Which Are the Most Affectionate Parrots and What Makes Them That Way?
White cockatoo in front of white background

Which Are the Most Affectionate Parrots and What Makes Them That Way?

Last Updated on by Mitch Rezman

Just about any bird has the ability to be “affectionate” but we should define affectionate first.

In most cases it goes beyond the affection you would see between a parent and child.

At the end of the day, all thinking animals have one thing in mind and one purpose on earth which is to procreate.

Thus you have different levels and various ways birds will show their “affection”.


We have a female Senegal. Senegal’s are well known to be one person birds and she has chosen me and sees her arch-enemy, my wife, Catherine.


She shows affection by getting very animated when I walk into a room and will do things like preen my beard, fly to me and make cute little chortles when she’s on my shoulder.

Chances are if we were to introduce a second Senegal into the mix – trust me we are not planning it –  ever – she would most likely bond with the second bird and reduce her devotion and positive temperament towards me over time.

Conversely, one of the reasons that Eclectus parrots make great family pets is because in the wild they are polygamous.

This means much like the portrayal of Mormons in the movies on television, in the wild both male and female Eclectus parrots will take on more than one mate especially if subsequent suitors can provide the food necessary to assist in feeding a new clutch.

So it’s that parrot affection thing is not so straightforward. In the wild African greys, both Congo’s and Timnehs will have a loving relationship with their mother and or father until reaching the age of near five or six.

At that age, the still young grey will go off to select a mate of their own to produce offspring. This is nature’s way of keeping the flock “clean” as in no inbreeding.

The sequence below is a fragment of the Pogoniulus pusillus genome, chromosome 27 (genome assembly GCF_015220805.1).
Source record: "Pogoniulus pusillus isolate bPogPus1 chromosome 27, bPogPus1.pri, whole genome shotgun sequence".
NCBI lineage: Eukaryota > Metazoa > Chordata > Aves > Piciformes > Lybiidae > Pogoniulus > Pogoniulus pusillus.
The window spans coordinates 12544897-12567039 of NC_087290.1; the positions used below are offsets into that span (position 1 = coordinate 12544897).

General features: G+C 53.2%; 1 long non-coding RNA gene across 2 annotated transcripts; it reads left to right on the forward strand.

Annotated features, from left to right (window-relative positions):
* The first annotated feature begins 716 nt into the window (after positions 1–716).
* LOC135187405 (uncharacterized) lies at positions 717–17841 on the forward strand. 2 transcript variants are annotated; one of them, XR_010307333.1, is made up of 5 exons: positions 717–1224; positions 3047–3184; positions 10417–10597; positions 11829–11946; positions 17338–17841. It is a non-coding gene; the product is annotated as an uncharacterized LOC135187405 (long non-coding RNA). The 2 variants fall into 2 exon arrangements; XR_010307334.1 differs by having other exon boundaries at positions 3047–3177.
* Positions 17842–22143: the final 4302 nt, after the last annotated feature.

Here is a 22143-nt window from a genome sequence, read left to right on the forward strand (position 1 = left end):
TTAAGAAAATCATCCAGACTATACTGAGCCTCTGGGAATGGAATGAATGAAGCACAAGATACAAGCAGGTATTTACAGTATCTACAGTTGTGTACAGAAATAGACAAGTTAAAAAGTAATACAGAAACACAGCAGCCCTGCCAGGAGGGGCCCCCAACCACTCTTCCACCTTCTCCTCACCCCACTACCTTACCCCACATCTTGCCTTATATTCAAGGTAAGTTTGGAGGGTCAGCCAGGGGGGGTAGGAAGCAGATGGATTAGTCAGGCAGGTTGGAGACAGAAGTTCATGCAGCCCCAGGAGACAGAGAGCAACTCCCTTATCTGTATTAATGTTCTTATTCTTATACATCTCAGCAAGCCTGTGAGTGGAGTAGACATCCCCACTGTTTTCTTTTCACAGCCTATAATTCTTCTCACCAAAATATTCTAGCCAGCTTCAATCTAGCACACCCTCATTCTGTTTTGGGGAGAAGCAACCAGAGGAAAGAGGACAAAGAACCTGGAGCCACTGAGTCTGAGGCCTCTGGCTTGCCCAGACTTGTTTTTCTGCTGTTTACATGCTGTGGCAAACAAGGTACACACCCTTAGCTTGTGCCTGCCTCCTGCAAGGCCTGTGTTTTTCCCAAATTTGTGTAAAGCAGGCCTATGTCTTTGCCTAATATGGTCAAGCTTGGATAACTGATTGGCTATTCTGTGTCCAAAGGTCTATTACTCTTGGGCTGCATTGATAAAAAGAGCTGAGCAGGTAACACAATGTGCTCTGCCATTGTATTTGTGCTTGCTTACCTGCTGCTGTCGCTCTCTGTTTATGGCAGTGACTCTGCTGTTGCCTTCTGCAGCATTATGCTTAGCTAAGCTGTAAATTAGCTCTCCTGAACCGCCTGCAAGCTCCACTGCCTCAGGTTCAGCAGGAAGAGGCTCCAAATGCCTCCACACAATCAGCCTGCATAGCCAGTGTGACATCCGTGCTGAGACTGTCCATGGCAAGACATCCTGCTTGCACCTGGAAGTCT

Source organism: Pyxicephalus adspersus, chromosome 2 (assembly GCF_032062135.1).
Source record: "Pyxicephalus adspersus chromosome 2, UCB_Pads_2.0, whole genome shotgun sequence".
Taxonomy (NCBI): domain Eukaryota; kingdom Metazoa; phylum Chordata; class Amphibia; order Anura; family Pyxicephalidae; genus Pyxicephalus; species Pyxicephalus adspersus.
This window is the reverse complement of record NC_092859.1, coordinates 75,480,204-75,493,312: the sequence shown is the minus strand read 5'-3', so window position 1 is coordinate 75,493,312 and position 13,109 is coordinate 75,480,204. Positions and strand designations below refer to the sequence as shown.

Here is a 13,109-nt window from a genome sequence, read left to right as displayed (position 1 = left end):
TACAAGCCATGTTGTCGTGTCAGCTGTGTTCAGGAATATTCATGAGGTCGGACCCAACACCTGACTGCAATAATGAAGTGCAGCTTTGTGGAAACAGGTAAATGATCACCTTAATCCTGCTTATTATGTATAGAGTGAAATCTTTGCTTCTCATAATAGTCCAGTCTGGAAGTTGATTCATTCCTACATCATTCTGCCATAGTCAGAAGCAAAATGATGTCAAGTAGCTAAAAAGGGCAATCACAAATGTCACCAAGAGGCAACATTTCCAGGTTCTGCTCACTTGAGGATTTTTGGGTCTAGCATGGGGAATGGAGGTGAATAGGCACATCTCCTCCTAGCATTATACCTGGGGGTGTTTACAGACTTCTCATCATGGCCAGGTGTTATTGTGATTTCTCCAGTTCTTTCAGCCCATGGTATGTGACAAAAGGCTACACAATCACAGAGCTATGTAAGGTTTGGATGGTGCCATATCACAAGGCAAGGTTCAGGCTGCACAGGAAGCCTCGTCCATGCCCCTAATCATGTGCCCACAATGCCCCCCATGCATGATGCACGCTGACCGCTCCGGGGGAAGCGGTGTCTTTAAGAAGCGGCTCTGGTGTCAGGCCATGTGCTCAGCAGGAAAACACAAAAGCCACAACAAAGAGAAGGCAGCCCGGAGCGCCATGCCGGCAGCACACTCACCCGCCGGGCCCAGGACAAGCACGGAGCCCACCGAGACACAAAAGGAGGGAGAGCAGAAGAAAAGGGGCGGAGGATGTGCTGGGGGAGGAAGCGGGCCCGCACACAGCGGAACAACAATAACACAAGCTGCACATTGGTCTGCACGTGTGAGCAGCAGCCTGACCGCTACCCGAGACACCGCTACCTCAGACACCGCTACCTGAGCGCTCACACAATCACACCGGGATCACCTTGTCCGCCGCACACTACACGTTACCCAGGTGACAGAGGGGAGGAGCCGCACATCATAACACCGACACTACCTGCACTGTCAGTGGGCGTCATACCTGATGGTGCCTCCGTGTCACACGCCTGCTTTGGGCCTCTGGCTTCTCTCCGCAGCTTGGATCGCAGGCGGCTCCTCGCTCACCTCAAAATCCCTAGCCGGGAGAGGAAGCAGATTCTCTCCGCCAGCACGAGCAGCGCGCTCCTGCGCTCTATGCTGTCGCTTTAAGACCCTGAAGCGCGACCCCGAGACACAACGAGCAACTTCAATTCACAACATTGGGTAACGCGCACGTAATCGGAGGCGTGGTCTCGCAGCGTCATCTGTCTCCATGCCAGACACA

This little-known fact about African grey parrots has probably resulted in many African greys being rehomed or ending up in bird rescues.


That’s because if you take the scenario above and apply it to humans you get somebody who acquires a young African grey, builds a great relationship with the bird and then five or six years down the road their beloved FID chooses another family member to be its new “mate” and wants to be affectionate with this other person.

For the most part, parrots are monogamous for a lifetime so by bringing a parrot in your home we must understand that your new bird is seeking to be someone’s mate for the next several decades.


Much has to do with the socialization between humans and birds. Parrotlet can be a wonderful little bird to have as a pet.


They are smart and have the personality of the much larger birds like blue and gold macaws but because of their size (the parrotlets), their poop and noise is much lesser than the larger birds.


Affection is contingent upon the amount of socialization effort placed on the little bird. Isolated parrotlet is prone to become nothing more than a pair of scissors with wings – aggressive and biting everyone and everything in its path.


Each and every bird brought into a new captive environment must be looked at holistically.  I also advocate a training program early on.


A trained bird is a social bird and one that is more likely to interact with multiple human beings because it understands positive outcomes.


Let’s stop here to note reading some of the answers to this question.


All too often I see humans grouping birds into one top-level species like “don’t get a big bird like a macaw” which is a signal to me they haven’t really done any homework because macaws come in sizes as small as 12 inches long like the noble macaw.


There are 25 or 30 species of Amazon parrots. Conures range in weight from 64 g like a Green Cheek to 350 g like a Patagonian the size of the Timneh African gray.


Moving along one of the things that really run the birds off the rails is the human caregiver’s misuse of light and raising a bird.